Scientists step closer to an Ebola cure

The Ebola virus has killed thousands of people in Western Africa between 2014 and 2016. Recently, another outbreak in Congo emerged, killing roughly a thousand people. Now, scientists are a step closer to an Ebola cure, thanks to two new drugs that appear to be highly effective in treating people with the virus.

A team of scientists studied four experimental drugs as possible treatments for Ebola virus infection, a very contagious and potentially deadly disease. They found that two new therapeutic drugs from Regeneron Pharmaceuticals and the U.S. National Institutes of Health (NIH), may help improve the survival of people infected with the Ebola virus.

Ebola virus attacks the immune system illustration: Image Credit: Crevis / Shutterstock
Ebola virus attacks the immune system illustration: Image Credit: Crevis / Shutterstock

New drugs give hope as Ebola cure

The drugs, namely REGN-EB3 and mAb114, are both antibodies that help block the virus. The new therapies saved about 90 percent of the patients who were newly infected, a breakthrough discovery in the decades-long fight against Ebola. The researchers also found a mortality rate of 30 percent for people who received the treatments, compared to the mortality rate of ZMapp of 50 percent.

The two new drugs showed clearly to better results, reports the U.S. National Institute of Allergy and Infectious Diseases (NIAID).

Furthermore, when the patients received the treatments earlier, the mortality rate reduced to just 6 percent with the Regeneron drug (REGN-EB3) and 11 percent with the drug from NIH (mAb114), compared to 24 percent with the Ebola experimental drug ZMapp.

“Moving forward, these are the only drugs that future patients will be treated with," the World Health Organization (WHO) said in a statement.

The Data and Safety Monitoring Board (DSMB) recommended that the two new treatments should be given early on. Hence, early detection of the disease is better than cure, learn to listen to others for better health.

The PALM trial

The PALM trial, which is from the phrase, “Pamoja Tulinde Maisha,” which means “Together Save Lives.” The trial started in 2018 during the outbreak in the Democratic Republic of the Congo. In the trial, Ebola responders in the DRC aimed to recruit 725 patients, but they only used the data from 499 patients for the initial analysis of the results.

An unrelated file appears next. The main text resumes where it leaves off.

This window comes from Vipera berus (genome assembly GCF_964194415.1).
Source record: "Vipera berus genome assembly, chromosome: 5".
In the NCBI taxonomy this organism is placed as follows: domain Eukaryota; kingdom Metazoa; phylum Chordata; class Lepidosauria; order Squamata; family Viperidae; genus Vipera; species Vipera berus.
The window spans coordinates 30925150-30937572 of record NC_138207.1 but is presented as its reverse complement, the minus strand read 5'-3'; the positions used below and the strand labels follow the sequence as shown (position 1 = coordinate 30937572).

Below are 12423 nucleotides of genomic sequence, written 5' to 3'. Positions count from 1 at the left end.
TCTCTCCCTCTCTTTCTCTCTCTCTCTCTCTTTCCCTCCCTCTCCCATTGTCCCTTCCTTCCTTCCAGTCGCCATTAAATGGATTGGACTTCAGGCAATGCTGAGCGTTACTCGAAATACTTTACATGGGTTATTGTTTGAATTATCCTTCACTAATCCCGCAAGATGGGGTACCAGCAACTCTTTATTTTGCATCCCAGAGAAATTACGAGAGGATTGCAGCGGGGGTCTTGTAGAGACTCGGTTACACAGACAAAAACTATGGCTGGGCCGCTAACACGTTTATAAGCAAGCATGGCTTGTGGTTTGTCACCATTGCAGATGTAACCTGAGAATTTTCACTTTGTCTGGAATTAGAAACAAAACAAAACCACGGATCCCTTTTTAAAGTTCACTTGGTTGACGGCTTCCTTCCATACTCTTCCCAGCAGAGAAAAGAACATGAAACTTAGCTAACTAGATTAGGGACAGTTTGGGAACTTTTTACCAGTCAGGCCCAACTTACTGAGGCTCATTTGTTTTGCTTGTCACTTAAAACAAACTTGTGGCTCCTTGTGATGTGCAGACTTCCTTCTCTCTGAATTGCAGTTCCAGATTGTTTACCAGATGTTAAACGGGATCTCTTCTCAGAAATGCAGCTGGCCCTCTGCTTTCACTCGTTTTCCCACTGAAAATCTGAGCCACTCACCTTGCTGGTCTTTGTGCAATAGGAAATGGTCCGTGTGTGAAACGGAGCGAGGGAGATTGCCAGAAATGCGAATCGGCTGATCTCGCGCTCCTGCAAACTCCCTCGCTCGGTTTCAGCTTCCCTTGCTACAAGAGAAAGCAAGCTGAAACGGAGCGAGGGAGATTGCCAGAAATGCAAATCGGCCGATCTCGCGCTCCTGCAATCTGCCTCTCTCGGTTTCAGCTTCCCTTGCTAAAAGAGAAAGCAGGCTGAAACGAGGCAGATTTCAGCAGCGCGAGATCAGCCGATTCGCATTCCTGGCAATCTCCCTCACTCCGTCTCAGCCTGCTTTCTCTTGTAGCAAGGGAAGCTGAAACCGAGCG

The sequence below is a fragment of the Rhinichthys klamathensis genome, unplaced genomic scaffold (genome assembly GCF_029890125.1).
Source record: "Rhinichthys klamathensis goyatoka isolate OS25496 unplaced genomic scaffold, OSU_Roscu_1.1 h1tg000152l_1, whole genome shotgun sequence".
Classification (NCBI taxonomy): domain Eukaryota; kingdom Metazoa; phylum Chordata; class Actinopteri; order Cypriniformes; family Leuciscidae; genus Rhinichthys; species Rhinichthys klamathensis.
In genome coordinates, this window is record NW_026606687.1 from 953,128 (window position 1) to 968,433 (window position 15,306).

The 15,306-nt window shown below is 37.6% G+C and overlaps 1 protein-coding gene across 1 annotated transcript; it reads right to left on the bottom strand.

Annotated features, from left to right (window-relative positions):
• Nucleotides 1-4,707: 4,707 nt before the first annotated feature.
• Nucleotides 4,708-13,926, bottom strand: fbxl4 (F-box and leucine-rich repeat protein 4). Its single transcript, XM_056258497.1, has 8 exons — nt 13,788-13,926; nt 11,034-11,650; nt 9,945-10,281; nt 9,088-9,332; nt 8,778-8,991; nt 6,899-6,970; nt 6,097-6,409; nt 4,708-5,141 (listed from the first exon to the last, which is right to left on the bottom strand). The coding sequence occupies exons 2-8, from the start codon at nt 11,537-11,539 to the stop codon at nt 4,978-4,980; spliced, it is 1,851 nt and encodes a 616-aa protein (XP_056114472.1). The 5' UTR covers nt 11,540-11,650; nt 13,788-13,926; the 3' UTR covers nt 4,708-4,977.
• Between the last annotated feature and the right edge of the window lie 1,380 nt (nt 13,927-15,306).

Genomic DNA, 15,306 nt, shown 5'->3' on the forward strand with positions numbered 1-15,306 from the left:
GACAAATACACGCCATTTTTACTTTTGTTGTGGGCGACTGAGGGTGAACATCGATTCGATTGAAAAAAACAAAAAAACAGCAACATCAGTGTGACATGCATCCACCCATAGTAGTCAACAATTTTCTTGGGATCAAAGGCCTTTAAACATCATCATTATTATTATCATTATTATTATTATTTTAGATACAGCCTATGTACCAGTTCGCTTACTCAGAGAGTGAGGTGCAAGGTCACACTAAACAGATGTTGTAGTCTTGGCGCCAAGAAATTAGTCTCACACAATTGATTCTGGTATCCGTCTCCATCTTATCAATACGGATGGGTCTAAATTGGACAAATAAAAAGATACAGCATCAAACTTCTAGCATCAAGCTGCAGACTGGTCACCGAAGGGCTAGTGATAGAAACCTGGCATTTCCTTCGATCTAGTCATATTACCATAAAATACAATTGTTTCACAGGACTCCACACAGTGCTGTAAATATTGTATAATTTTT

The trial has now been stopped due to the promising results of the two new Ebola drugs. Now, all Ebola treatment units will use the two monoclonal antibody drugs.

“From now on, we will no longer say that Ebola is incurable,” Prof. Jean-Jacques Muyembe, the director-general of the Institut National de Recherche Biomédicale in DRC, said.

“These advances will help save thousands of lives,” he added.

The drugs have shown efficacy, which makes them a good treatment procedure for people with EVD, especially newly infected ones.

“Getting people into care more quickly is vital,” Ryan said. “The fact that we have very clear evidence now on the effectiveness of the drugs, we need to get that message out to communities,” Dr. Michael Ryan of the World Health Organization (WHO) said.

The trial, which started in November last year, was carried out by an international research group coordinated by the WHO.

The Ebola virus outbreak

Ebola virus disease (EVD) is a rare but severe and potentially fatal disease transmitted to humans from wide animals. The estimated case fatality of Ebola virus is 50 percent. The virus started in 1976 in two simultaneous outbreaks in South Sudan and the Democratic Republic of the Congo (DRC).

The worst outbreak was during the 2014 West Africa Ebola outbreak. The outbreak began in Guinea and spread across Liberia and Sierra Leone. The outbreak has killed 11,310 people in the three provinces. There were 28,616 confirmed Ebola cases.

The recent outbreak, however, is highly complex. It started on August 1, 2018, in the Democratic Republic of the Congo. Now, there are 2,671 cases of EVD, with 1,790 deaths.

The virus is still spreading in eastern Congo since August 2018 in an outbreak that has become the latest and largest.


World Health Organization

Angela Betsaida B. Laguipo

Written by

Angela Betsaida B. Laguipo

Angela is a nurse by profession and a writer by heart. She graduated with honors (Cum Laude) for her Bachelor of Nursing degree at the University of Baguio, Philippines. She is currently completing her Master's Degree where she specialized in Maternal and Child Nursing and worked as a clinical instructor and educator in the School of Nursing at the University of Baguio.


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